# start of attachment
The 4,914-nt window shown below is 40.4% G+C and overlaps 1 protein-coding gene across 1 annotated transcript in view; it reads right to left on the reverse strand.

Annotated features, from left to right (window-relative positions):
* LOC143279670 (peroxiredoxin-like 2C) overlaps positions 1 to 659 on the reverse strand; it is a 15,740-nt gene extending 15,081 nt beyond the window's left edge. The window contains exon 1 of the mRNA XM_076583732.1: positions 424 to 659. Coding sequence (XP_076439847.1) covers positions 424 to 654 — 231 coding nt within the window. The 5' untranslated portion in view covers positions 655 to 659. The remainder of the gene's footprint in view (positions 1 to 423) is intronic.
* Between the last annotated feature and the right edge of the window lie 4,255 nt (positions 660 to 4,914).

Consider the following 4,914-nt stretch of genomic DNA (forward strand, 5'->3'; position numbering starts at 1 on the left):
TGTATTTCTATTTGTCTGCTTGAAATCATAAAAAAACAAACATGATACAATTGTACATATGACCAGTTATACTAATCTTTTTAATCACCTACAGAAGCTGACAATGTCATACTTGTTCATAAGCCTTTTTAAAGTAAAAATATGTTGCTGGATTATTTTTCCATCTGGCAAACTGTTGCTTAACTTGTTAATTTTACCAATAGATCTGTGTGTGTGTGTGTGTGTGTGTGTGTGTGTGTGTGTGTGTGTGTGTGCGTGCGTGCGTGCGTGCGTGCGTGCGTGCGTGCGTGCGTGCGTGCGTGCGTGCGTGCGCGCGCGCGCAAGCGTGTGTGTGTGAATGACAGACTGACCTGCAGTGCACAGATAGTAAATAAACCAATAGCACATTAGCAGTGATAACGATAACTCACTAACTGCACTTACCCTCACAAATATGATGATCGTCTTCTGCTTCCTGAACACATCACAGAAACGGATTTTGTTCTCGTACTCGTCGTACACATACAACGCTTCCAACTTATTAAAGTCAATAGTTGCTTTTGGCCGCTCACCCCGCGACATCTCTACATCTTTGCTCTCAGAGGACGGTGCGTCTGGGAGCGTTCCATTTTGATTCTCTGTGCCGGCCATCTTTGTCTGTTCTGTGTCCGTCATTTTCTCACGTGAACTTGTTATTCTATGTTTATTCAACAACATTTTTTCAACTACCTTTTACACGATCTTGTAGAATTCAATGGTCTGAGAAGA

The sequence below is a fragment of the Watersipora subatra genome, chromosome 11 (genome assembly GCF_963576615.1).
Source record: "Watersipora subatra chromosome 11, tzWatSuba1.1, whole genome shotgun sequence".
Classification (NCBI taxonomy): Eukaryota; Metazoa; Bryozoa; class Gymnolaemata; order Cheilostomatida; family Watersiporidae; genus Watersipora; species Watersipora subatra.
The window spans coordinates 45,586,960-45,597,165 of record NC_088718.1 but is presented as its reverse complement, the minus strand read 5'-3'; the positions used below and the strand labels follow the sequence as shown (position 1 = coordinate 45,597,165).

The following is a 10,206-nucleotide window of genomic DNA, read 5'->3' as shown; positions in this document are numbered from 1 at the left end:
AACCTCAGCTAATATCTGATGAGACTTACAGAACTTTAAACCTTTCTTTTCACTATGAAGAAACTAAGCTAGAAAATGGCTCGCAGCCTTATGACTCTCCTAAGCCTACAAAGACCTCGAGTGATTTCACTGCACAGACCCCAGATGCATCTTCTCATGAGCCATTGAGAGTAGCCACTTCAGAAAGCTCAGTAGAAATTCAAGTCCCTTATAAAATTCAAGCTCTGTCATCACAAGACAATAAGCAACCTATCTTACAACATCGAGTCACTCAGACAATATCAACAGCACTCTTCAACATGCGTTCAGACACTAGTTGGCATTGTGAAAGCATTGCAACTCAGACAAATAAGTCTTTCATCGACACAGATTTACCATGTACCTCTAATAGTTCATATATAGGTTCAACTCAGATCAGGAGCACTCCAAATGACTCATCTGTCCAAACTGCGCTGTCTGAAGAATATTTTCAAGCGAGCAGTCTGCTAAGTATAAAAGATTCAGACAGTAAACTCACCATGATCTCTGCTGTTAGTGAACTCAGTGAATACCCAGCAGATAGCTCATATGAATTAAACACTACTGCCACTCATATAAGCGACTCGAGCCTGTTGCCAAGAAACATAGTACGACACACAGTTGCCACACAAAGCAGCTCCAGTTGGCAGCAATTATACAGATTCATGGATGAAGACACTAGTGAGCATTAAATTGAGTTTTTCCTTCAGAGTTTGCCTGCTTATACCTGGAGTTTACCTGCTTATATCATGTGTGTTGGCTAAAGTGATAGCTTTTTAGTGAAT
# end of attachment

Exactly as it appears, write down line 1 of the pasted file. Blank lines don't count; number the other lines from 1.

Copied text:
The 4,914-nt window shown below is 40.4% G+C and overlaps 1 protein-coding gene across 1 annotated transcript in view; it reads right to left on the reverse strand.